It’s not that holidays in the Pacific are cheap – it’s just the mindset that the impact on the local community and the environment is not a concern to the happy holiday maker. Where is the ethical arguments about investing in the PIC and the benefits to the host country?
Indeed you raise many valid points – too impractical to offer a detailed discussion here. however, it has to be said that what happens in PICs is characteristic of the situation in other developing countries around the globe. FDI is a big driver of tourism development and consequently economic leakages are inevitable. In the absence of FDI, tourism product development would be stunted and the destination will be adrift from the global tourism supply chain.
You are right that in general, Managers tend to be expatriates – there are many reasons for this. Some companies prefer expatriate managers for skills and experience based reasons, others do it because where the majority of employees are drawn from the same communities, having a manager with familial links can create enormous operational challenges. Tourism jobs tend to inherently low skilled and low paid around the globe.
In many respects tourism is a reflection of globalisation and as geographer Stephen Britton argues, tourism takes PICs into a situation they have little control over. You are generally right in that the impacts of tourism are rarely of concern to the traveller -hedonism characterises much travel – the responsible tourism movement is trying to change this. Alas, out of mind out of sight – Bali is a case in point.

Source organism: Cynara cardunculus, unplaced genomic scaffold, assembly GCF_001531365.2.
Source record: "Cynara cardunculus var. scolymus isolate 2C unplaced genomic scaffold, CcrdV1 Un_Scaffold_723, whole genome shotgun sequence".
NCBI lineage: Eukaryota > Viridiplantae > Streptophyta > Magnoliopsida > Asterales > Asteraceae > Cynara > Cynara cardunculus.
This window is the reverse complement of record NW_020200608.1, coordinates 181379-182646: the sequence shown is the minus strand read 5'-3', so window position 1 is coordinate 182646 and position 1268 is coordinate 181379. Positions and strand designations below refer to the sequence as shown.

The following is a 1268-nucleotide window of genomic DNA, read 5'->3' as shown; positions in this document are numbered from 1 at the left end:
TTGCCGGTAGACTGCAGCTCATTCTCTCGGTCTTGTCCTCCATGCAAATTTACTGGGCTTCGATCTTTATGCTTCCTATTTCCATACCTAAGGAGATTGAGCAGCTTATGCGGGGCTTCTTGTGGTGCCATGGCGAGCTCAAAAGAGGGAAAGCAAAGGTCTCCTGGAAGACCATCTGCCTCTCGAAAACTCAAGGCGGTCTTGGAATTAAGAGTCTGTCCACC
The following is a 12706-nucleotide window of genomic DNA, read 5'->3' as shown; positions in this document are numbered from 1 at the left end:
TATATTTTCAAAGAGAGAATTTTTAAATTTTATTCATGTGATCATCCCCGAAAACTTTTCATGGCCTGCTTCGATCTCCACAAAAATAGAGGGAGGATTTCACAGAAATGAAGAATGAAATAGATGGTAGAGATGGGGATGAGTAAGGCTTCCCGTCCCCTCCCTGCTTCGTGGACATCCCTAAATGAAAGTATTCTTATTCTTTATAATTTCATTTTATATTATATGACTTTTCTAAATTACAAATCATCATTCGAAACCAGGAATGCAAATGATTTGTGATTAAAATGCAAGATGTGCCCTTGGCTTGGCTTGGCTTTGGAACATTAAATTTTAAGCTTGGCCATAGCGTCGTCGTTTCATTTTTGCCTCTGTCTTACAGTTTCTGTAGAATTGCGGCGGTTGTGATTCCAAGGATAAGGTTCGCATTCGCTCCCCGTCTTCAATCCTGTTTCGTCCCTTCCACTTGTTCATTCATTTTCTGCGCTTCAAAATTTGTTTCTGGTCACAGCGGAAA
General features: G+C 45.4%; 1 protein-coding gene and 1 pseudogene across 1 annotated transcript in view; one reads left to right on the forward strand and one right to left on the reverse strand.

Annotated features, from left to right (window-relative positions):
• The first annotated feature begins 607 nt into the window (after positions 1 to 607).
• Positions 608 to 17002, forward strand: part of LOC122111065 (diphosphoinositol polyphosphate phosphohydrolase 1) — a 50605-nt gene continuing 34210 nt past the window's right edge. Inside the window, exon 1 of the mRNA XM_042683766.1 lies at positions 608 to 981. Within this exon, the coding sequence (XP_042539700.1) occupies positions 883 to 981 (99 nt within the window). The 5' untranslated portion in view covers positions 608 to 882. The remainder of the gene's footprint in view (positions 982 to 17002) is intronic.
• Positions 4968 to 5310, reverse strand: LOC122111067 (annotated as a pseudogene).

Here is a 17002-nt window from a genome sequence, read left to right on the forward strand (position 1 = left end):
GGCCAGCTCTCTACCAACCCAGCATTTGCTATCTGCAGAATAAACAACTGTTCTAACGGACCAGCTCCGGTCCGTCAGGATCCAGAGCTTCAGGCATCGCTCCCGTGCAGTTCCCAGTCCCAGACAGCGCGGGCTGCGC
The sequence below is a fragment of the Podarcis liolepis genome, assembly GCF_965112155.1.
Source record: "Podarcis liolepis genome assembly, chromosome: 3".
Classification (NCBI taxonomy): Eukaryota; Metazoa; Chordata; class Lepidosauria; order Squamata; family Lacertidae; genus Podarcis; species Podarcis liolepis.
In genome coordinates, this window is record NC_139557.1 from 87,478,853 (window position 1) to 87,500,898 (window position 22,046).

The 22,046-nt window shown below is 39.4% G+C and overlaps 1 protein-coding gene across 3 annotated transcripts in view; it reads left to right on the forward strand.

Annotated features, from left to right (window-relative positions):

The broader question is if not tourism, what then? Economic diversification for small island countries is immensely challenging. Donors and multilateral organisations are trying to change this but the constraints are so intractable.
There is no easy fix and the inequalities and injustices evident in tourism in PICs are commonplace elsewhere. Not that this is a convenient excuse, it is the inescapable reality.
The development of tourism in the Pacific island countries is certainly possible but imperfect government policy too often makes it improbable. In the past 35 years, I don’t think I’ve read a single paper on PIC tourism that has been able to make the connection between tourism potential and the realities that private developers face in investing in tourism development in the islands. Please see my blog of February 13, 2012 “Islanders in business? There could be more if the policies and institutions were right” and the now many private sector assessments of the Private Sector Development Initiative: http://www.adbpsdi.org/p/what-is-psdi.html